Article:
World War I and its aftermath produced tremendous change in the art of German-speaking countries. While many artists and intellectuals embraced the war enthusiastically at its outset, their experiences in the trenches and on the home front led to widespread disillusionment. Political uncertainty and the destabilization of German culture in the war’s wake led many artists to question their role in society, the viability of art as an agent of social change, and the relevance of traditional artistic media. During this frequently volatile period between the world wars, Germany became one of the most dynamic, innovative cultural centers in Europe.
By 1918, the two primary expressionist groups, Brücke (Bridge) and Der Blaue Reiter (The Blue Rider), had long since dissolved, but individual expressionist artists emerged from the war as a driving force. The increasing institutionalization of the movement, and its ubiquity in everything from propaganda posters to commercial advertisements, however, caused even former supporters to doubt its critical power, and by 1920 they had declared it dead. The decade that followed was thus largely marked by tendencies either originating in or polemically opposed to the movement. Such postexpressionist production became best known under the rubric Neue Sachlichkeit (typically translated as New Objectivity), and was characterized by an unsentimental and socially critical view of the world.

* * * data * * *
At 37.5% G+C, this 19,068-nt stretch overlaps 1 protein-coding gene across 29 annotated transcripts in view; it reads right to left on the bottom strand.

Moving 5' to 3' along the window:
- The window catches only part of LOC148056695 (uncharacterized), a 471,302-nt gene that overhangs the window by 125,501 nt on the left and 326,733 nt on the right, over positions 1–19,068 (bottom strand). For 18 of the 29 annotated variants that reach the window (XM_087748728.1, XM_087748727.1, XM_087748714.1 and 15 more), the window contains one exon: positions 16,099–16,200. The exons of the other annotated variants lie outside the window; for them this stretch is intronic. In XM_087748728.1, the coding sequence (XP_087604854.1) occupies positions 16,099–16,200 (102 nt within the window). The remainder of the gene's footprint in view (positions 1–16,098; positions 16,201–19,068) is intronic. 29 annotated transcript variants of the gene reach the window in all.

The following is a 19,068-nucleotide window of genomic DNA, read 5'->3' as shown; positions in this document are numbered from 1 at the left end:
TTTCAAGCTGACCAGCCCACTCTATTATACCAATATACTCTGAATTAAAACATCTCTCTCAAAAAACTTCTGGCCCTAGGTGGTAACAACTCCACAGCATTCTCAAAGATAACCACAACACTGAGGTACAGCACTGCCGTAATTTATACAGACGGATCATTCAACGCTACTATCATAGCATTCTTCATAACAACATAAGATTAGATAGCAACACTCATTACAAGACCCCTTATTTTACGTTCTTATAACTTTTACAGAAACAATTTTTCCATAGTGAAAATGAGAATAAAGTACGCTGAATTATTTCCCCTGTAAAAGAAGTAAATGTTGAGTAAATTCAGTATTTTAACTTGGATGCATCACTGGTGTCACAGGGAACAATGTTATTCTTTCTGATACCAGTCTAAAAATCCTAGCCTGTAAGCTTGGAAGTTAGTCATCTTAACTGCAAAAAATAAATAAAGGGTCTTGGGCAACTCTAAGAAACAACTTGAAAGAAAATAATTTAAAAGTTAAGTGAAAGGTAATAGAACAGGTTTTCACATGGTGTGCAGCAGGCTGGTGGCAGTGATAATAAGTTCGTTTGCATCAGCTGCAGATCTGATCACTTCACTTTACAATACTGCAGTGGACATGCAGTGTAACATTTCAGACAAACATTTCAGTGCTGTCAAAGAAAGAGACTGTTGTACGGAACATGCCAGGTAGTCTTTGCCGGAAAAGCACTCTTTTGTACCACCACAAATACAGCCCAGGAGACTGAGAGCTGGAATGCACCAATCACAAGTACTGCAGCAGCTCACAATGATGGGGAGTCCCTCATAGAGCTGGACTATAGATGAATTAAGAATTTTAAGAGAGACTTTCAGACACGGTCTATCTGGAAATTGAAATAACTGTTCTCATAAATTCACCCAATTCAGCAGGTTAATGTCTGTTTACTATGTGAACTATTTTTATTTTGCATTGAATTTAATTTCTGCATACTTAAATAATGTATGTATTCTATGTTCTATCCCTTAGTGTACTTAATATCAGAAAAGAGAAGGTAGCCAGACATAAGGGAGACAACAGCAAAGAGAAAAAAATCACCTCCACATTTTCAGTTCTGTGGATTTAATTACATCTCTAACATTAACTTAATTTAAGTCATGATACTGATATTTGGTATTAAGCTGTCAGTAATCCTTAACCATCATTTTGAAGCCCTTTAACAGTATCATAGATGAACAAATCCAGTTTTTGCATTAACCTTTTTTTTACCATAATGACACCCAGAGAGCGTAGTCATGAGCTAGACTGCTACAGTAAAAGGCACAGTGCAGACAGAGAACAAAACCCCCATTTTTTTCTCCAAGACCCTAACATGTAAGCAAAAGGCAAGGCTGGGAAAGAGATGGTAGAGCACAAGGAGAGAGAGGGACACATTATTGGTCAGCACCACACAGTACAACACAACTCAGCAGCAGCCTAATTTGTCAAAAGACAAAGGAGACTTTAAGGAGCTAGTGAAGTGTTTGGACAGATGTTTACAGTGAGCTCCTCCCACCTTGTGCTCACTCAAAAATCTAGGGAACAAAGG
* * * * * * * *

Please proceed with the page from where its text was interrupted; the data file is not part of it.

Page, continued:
Formed in 1919, the Bauhaus, the progressive German school of art and design, began as a manifestation of the expressionist, utopian spirit of the immediate postwar period. It was organized into workshops and sought to bring together artists, designers, and craftsmen as equal partners in creating art, objects, and environments. Around 1923, however, Bauhaus founder Walter Gropius called for a “new unity” of art and technology, and the school’s emphasis shifted away from craft toward industrial design. Extending beyond its walls to include like-minded members of the international avant-garde, the Bauhaus network led to a radical rethinking of art’s role in a technological age.
The artists represented in these galleries sought not only to redefine the relationship between art and politics, but also to revolutionize human perception. They did so within traditional forms like painting and sculpture, or by embracing new media such as photography, film, and collage, making this period one of extraordinary creative production.